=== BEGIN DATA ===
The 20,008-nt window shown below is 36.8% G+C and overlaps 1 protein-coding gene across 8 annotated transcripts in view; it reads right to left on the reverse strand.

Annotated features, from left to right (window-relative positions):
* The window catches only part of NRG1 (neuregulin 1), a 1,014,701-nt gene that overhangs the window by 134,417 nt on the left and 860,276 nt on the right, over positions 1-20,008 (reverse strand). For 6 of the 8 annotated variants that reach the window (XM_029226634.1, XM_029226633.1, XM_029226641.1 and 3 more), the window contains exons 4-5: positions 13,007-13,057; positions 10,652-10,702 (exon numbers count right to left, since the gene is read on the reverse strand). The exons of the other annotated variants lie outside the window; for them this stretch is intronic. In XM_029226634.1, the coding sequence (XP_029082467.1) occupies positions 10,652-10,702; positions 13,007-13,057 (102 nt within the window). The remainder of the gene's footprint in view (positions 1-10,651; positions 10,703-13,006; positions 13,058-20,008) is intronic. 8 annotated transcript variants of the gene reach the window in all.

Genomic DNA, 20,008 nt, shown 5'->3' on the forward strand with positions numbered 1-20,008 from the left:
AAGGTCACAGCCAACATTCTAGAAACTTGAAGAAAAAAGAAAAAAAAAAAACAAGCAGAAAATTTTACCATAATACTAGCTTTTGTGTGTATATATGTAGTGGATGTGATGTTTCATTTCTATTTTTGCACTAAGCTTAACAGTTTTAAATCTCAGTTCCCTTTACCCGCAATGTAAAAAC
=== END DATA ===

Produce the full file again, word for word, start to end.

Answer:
The 20,008-nt window shown below is 36.8% G+C and overlaps 1 protein-coding gene across 8 annotated transcripts in view; it reads right to left on the reverse strand.

Annotated features, from left to right (window-relative positions):
* The window catches only part of NRG1 (neuregulin 1), a 1,014,701-nt gene that overhangs the window by 134,417 nt on the left and 860,276 nt on the right, over positions 1-20,008 (reverse strand). For 6 of the 8 annotated variants that reach the window (XM_029226634.1, XM_029226633.1, XM_029226641.1 and 3 more), the window contains exons 4-5: positions 13,007-13,057; positions 10,652-10,702 (exon numbers count right to left, since the gene is read on the reverse strand). The exons of the other annotated variants lie outside the window; for them this stretch is intronic. In XM_029226634.1, the coding sequence (XP_029082467.1) occupies positions 10,652-10,702; positions 13,007-13,057 (102 nt within the window). The remainder of the gene's footprint in view (positions 1-10,651; positions 10,703-13,006; positions 13,058-20,008) is intronic. 8 annotated transcript variants of the gene reach the window in all.

Genomic DNA, 20,008 nt, shown 5'->3' on the forward strand with positions numbered 1-20,008 from the left:
AAGGTCACAGCCAACATTCTAGAAACTTGAAGAAAAAAGAAAAAAAAAAAACAAGCAGAAAATTTTACCATAATACTAGCTTTTGTGTGTATATATGTAGTGGATGTGATGTTTCATTTCTATTTTTGCACTAAGCTTAACAGTTTTAAATCTCAGTTCCCTTTACCCGCAATGTAAAAAC